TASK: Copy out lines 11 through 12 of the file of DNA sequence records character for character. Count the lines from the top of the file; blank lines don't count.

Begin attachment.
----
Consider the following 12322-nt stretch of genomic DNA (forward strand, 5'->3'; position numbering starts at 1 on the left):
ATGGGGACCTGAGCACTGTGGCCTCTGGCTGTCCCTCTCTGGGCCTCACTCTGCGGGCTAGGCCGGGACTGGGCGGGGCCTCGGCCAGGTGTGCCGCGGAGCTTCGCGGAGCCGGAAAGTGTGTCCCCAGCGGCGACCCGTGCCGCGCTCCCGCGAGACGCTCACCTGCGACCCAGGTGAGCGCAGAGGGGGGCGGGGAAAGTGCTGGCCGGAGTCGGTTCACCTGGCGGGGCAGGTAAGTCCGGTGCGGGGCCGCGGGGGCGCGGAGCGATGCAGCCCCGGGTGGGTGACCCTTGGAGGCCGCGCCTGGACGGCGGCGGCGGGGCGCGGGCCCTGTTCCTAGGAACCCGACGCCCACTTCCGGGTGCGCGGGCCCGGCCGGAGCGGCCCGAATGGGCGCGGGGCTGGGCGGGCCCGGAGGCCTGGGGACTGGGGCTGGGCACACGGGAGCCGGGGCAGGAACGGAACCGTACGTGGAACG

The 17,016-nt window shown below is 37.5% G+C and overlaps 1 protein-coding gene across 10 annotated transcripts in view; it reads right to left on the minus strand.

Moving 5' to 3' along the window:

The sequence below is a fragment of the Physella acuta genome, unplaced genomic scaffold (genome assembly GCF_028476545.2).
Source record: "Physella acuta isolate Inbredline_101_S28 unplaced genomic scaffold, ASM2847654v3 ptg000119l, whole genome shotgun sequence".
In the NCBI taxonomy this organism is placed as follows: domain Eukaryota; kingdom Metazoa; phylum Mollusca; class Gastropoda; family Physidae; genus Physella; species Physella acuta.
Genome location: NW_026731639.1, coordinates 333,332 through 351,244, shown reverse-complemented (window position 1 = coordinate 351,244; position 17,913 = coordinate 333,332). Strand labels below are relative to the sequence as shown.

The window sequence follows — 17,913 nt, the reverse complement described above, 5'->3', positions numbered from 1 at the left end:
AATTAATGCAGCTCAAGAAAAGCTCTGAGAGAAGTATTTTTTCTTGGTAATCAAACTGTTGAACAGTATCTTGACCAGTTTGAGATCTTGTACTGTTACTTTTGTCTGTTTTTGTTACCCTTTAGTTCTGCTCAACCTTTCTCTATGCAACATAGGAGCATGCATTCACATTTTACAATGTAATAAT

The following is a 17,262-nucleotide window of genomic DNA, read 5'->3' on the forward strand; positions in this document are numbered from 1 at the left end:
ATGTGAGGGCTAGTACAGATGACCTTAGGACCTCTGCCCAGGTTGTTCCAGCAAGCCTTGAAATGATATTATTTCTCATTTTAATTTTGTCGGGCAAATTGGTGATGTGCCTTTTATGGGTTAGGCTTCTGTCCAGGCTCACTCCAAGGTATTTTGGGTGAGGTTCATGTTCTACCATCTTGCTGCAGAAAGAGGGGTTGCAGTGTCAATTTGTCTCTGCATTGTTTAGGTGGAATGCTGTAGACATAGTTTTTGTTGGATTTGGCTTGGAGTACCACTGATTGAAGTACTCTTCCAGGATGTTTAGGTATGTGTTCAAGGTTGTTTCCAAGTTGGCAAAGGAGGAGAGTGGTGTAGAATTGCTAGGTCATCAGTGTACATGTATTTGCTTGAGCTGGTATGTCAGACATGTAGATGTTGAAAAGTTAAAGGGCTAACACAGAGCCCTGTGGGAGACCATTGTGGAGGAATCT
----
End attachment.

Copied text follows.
The following is a 17,262-nucleotide window of genomic DNA, read 5'->3' on the forward strand; positions in this document are numbered from 1 at the left end:
ATGTGAGGGCTAGTACAGATGACCTTAGGACCTCTGCCCAGGTTGTTCCAGCAAGCCTTGAAATGATATTATTTCTCATTTTAATTTTGTCGGGCAAATTGGTGATGTGCCTTTTATGGGTTAGGCTTCTGTCCAGGCTCACTCCAAGGTATTTTGGGTGAGGTTCATGTTCTACCATCTTGCTGCAGAAAGAGGGGTTGCAGTGTCAATTTGTCTCTGCATTGTTTAGGTGGAATGCTGTAGACATAGTTTTTGTTGGATTTGGCTTGGAGTACCACTGATTGAAGTACTCTTCCAGGATGTTTAGGTATGTGTTCAAGGTTGTTTCCAAGTTGGCAAAGGAGGAGAGTGGTGTAGAATTGCTAGGTCATCAGTGTACATGTATTTGCTTGAGCTGGTATGTCAGACATGTAGATGTTGAAAAGTTAAAGGGCTAACACAGAGCCCTGTGGGAGACCATTGTGGAGGAATCT